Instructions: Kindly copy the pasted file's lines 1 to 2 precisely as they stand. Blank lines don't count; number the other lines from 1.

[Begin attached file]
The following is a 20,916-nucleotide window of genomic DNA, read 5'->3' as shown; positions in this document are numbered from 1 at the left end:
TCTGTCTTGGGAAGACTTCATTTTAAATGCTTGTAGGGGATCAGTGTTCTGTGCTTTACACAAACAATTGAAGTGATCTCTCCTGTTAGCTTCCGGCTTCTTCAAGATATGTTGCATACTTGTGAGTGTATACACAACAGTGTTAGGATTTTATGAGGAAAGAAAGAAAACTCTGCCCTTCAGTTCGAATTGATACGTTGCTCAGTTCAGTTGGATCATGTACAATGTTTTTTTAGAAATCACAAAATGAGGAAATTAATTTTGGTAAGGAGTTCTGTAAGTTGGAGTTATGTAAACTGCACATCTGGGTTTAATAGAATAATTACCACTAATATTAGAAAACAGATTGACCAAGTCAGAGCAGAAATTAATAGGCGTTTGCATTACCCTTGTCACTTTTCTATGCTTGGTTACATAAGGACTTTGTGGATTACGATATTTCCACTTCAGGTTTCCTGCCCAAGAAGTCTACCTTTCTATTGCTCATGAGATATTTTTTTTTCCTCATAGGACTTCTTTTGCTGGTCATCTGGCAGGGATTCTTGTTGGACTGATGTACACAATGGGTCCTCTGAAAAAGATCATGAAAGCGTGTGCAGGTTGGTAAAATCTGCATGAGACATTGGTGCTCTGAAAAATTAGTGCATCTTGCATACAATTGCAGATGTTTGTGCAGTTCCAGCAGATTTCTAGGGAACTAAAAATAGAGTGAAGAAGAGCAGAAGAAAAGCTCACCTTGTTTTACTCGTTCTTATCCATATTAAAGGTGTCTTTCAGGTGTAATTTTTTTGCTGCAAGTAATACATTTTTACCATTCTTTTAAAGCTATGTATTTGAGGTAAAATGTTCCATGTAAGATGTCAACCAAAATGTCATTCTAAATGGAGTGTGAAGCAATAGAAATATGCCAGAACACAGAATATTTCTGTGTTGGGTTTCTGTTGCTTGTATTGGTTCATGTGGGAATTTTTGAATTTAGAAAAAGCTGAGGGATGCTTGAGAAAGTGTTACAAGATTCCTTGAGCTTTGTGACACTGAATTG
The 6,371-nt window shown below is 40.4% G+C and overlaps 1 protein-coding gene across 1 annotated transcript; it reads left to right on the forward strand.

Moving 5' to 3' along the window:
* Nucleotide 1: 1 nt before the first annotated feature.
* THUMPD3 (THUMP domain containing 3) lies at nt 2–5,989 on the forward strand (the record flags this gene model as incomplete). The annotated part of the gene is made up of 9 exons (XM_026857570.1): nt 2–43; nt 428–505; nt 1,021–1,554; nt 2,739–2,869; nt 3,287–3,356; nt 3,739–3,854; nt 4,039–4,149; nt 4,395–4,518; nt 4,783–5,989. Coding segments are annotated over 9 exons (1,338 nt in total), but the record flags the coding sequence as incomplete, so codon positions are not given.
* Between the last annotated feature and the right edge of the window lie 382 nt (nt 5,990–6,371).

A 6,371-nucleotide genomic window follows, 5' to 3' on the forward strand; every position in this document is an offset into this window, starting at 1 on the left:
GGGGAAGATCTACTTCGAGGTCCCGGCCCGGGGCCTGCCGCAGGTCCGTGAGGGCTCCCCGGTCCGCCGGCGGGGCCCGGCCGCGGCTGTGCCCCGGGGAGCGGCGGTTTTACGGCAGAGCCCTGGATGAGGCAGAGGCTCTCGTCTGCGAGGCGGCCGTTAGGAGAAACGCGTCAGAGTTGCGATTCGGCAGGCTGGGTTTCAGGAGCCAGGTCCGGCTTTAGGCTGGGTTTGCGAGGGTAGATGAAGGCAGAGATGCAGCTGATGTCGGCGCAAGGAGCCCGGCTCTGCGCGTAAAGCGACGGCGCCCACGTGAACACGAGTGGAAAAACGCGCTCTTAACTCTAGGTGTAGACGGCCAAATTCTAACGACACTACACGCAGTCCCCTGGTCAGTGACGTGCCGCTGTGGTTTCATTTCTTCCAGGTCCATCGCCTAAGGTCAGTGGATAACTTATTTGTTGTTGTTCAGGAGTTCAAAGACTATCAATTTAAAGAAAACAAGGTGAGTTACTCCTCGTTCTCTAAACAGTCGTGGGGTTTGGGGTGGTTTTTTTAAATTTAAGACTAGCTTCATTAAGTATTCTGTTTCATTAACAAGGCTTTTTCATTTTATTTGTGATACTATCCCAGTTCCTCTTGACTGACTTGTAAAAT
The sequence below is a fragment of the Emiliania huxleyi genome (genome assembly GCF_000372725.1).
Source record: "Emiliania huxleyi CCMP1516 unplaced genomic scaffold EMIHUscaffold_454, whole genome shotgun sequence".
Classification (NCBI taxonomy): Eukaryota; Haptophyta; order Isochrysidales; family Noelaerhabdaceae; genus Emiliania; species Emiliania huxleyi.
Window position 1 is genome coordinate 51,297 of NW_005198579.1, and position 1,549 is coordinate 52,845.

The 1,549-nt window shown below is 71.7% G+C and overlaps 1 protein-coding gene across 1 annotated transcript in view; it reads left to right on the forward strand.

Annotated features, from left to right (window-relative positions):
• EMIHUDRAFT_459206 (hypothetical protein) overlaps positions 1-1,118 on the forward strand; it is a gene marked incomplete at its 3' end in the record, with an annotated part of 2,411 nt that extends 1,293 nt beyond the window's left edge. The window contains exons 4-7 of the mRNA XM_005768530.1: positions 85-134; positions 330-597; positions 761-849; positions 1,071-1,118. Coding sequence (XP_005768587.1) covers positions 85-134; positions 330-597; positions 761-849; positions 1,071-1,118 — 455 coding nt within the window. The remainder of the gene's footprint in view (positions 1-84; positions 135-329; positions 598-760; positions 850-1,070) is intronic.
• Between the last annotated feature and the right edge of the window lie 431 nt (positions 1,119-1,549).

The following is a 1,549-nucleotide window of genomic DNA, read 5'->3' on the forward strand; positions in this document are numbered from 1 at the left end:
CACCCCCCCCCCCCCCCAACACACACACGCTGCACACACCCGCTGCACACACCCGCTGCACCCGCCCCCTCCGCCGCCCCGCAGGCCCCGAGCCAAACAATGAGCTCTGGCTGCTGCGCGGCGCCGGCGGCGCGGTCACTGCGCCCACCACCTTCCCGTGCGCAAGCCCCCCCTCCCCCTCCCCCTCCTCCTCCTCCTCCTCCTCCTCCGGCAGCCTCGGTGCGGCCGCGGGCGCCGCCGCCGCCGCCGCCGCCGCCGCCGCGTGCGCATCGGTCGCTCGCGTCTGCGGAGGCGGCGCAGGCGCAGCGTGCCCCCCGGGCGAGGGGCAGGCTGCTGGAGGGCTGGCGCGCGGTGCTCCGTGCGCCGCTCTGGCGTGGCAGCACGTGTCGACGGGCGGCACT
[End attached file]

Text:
The following is a 20,916-nucleotide window of genomic DNA, read 5'->3' as shown; positions in this document are numbered from 1 at the left end:
TCTGTCTTGGGAAGACTTCATTTTAAATGCTTGTAGGGGATCAGTGTTCTGTGCTTTACACAAACAATTGAAGTGATCTCTCCTGTTAGCTTCCGGCTTCTTCAAGATATGTTGCATACTTGTGAGTGTATACACAACAGTGTTAGGATTTTATGAGGAAAGAAAGAAAACTCTGCCCTTCAGTTCGAATTGATACGTTGCTCAGTTCAGTTGGATCATGTACAATGTTTTTTTAGAAATCACAAAATGAGGAAATTAATTTTGGTAAGGAGTTCTGTAAGTTGGAGTTATGTAAACTGCACATCTGGGTTTAATAGAATAATTACCACTAATATTAGAAAACAGATTGACCAAGTCAGAGCAGAAATTAATAGGCGTTTGCATTACCCTTGTCACTTTTCTATGCTTGGTTACATAAGGACTTTGTGGATTACGATATTTCCACTTCAGGTTTCCTGCCCAAGAAGTCTACCTTTCTATTGCTCATGAGATATTTTTTTTTCCTCATAGGACTTCTTTTGCTGGTCATCTGGCAGGGATTCTTGTTGGACTGATGTACACAATGGGTCCTCTGAAAAAGATCATGAAAGCGTGTGCAGGTTGGTAAAATCTGCATGAGACATTGGTGCTCTGAAAAATTAGTGCATCTTGCATACAATTGCAGATGTTTGTGCAGTTCCAGCAGATTTCTAGGGAACTAAAAATAGAGTGAAGAAGAGCAGAAGAAAAGCTCACCTTGTTTTACTCGTTCTTATCCATATTAAAGGTGTCTTTCAGGTGTAATTTTTTTGCTGCAAGTAATACATTTTTACCATTCTTTTAAAGCTATGTATTTGAGGTAAAATGTTCCATGTAAGATGTCAACCAAAATGTCATTCTAAATGGAGTGTGAAGCAATAGAAATATGCCAGAACACAGAATATTTCTGTGTTGGGTTTCTGTTGCTTGTATTGGTTCATGTGGGAATTTTTGAATTTAGAAAAAGCTGAGGGATGCTTGAGAAAGTGTTACAAGATTCCTTGAGCTTTGTGACACTGAATTG